Former Miss Ohio opens a center


Ellen Spinner knows firsthand that people in rural areas sometimes neglect their own health.

By Natalie Morales Staff Writer

   MECHANICSBURG — Ellen Spinner exchanged her pageant crown for scrubs but never traded in her dreams of running a rural healthcare practice.
   Spinner, who is a certified nurse practitioner and held the Miss Ohio title in 1996, is starting a new health care business in the village and hopes to help improve overall health care in the area.
   Gentle Care Health Center will open its doors to patients Jan. 3 at its 15 N. Main St. location, the oldest business space in the village.
   Spinner, a certified nurse practitioner, will specialize in women’s health, including gynecology, wellness visits, pap smears, family planning and general needs for women of all ages.
   Chris Schiemann, also a certified nurse practitioner, will provide comprehensive health care to anyone 12 and older. She will offer general health physicals, employment and sports physicals, immunizations,
and urgent care needs.
   The Miss Ohio title gave Spinner much more than an opportunity at glistening jewelry and fancy dresses.
   The title provided Spinner scholarship money that allowed her to fulfill her educational goals of completing a nurse practitioner and master’s program at Ohio State University.
   With 10 years of nurse practitioner experience under her belt, Spinner said when the opportunity to open a practice became available, she couldn’t back away from the challenge.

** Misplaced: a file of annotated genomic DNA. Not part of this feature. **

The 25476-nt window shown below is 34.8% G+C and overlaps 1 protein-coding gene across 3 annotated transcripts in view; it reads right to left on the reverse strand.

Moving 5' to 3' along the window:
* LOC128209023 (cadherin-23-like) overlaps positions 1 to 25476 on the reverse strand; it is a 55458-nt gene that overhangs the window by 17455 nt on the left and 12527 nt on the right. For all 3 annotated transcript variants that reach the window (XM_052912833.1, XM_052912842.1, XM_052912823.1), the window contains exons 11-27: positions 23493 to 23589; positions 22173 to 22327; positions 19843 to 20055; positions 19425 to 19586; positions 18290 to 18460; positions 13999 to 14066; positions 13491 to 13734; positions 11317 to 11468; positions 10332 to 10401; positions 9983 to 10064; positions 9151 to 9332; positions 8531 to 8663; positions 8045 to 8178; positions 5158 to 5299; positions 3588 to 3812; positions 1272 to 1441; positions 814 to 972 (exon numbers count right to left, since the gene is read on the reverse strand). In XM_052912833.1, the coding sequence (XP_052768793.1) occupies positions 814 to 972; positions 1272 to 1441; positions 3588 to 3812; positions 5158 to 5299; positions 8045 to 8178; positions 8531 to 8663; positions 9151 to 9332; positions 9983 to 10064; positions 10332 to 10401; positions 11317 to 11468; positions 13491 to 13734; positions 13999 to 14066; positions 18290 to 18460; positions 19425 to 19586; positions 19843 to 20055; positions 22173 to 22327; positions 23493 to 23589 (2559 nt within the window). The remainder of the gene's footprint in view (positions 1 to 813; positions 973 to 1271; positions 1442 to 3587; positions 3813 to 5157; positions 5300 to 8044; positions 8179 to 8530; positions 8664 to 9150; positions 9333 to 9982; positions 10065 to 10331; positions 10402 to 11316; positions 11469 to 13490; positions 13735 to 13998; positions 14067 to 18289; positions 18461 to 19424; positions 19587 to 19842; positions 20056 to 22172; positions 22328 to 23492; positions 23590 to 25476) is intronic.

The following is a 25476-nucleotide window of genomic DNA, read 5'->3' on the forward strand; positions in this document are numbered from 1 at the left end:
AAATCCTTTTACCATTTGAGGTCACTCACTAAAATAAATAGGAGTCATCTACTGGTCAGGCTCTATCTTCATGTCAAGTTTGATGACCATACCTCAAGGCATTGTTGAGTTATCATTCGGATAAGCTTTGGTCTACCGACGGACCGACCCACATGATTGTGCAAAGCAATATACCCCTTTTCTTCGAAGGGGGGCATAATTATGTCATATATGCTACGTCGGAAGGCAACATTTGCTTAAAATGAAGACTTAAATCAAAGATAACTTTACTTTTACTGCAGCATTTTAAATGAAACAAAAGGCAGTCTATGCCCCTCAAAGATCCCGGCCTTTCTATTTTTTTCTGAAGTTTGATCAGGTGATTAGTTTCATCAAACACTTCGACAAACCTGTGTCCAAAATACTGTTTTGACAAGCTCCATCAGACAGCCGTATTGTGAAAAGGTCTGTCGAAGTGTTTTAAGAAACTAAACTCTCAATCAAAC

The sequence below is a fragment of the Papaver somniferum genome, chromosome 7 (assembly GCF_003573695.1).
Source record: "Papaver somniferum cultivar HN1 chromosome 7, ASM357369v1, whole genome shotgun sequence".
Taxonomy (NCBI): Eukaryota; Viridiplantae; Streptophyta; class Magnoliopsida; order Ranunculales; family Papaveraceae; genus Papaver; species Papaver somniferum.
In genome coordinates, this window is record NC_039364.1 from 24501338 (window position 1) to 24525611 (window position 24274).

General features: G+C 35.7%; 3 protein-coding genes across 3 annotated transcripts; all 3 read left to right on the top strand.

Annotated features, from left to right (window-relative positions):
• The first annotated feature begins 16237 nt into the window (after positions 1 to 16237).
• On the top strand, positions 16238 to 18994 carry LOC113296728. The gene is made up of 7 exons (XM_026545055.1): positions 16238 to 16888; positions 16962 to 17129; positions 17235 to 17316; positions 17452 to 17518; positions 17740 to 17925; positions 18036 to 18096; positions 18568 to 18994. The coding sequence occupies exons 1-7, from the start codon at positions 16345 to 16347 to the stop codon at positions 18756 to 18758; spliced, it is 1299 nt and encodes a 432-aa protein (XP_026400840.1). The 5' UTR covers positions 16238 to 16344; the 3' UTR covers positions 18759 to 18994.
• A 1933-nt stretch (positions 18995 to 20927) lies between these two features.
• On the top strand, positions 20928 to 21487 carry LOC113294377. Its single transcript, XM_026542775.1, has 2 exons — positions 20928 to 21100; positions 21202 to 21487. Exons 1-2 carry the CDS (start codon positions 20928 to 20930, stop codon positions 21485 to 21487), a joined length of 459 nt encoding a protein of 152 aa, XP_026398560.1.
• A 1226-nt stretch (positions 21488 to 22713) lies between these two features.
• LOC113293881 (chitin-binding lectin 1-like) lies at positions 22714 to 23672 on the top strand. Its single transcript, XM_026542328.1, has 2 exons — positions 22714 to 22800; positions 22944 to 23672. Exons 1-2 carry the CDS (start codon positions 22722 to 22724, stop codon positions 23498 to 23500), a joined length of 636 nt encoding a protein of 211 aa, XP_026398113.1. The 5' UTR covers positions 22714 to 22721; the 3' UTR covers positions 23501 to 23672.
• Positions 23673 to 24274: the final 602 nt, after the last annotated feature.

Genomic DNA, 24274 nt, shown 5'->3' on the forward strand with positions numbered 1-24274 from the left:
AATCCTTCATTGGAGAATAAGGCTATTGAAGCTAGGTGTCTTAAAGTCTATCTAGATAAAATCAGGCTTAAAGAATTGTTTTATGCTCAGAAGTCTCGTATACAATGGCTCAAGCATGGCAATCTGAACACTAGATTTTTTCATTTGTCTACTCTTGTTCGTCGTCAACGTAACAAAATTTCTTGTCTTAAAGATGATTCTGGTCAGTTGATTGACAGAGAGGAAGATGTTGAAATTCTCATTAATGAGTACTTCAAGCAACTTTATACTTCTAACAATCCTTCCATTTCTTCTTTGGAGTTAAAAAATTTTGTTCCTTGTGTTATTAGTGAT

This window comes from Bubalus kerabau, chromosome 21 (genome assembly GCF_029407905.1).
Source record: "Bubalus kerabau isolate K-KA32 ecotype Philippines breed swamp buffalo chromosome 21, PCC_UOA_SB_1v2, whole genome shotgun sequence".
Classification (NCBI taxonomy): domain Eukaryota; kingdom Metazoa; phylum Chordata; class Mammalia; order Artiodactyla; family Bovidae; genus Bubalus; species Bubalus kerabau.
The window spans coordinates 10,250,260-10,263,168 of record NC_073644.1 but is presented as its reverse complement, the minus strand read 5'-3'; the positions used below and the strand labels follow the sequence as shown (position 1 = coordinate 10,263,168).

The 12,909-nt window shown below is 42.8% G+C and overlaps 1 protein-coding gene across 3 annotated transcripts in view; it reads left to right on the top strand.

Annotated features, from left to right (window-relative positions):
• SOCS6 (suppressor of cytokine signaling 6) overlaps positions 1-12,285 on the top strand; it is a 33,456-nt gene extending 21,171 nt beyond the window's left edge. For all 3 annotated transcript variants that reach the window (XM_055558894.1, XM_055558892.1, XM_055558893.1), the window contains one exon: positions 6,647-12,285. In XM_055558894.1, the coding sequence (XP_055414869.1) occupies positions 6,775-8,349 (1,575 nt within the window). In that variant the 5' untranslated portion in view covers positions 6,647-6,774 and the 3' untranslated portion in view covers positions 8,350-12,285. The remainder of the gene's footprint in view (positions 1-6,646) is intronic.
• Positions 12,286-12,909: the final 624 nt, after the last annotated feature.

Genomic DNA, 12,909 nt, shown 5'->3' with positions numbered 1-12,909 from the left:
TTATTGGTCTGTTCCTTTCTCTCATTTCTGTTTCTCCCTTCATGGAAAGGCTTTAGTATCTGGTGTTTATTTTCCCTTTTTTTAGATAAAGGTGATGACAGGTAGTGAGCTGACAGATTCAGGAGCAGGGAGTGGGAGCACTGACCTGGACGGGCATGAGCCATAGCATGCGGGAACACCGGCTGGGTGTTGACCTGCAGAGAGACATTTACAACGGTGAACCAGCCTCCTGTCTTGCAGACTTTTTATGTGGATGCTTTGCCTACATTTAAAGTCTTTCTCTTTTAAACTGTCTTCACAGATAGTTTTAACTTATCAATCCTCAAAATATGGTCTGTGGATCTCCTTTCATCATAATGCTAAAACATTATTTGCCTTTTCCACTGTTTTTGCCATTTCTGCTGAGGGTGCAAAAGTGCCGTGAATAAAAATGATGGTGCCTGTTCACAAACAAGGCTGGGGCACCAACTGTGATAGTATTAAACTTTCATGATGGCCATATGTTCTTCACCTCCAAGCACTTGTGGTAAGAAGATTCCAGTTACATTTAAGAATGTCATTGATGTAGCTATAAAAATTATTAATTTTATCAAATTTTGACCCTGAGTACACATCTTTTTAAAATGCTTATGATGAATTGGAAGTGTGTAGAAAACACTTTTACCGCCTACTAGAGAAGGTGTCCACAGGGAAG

“Instead of going back to work for a bigger facility, I thought, ‘Why not take a leap of faith and go out on my own?’” she said.
   Spinner, 35, moved with her family to Mechanicsburg about six years ago.
   Spinner grew up in a small, southern Ohio town and always knew she wanted to open a rural health care center.
   “I saw how a lot of rural people neglected health care because other things were more important,” Spinner said. “There was always a reason why health care was on the back burner.”
   Some residents in rural areas are focused on providing for their families more than personal health, Champaign County Health District Commissioner Shelia Hiddleson said.
   “In a rural community, it’s not only important to have enough providers but to have enough providers in the right locations is just as important,” she said.
   Inability to pay for visits, inadequate or no insurance coverage and lack of transportation add to the difficulties in rural health, Hiddleson said.
   “It’s very important to have primary care providers instead of (having residents receive) sporadic care through urgent care or emergency services,” she said. “Not only are the services more costly to the community, they are often more costly to families in the long run.”
   Though she is contracted Medicare, Medicaid and with insurance companies — including Anthem, Medical Mutual and United Health Care — Spinner also will accept outof-pocket payments and work with patients on payment plans or barter arrangements.
   “I wanted to own the practice to make sure every decision that was made was in line with my ethics and moral code,” Spinner said. “If somebody wants to barter for health care I will say, ‘Fine, what can we do?’”
   Schiemann will accept out-ofpocket payments or schedule payment plans.
   The office will be one of three that the county health district has on record as offering women’s health care services, and Spinner said she hopes to help the village and surrounding areas by providing a closer option.
   “When you think about access to care, you think about whether there are enough providers to go around for the people in the community, and in our situation that answer is no,” Hiddleson said.
   “For a lot of women, the only primary care provider they see regularly is their OB/GYN.”
   Health care options are available in Clark and other surrounding counties but the commute is not always a viable option for patients, Spinner said.
   “People shouldn’t have to go to Columbus or Springfield for health care,” she said. “The should be able to go where they live.”
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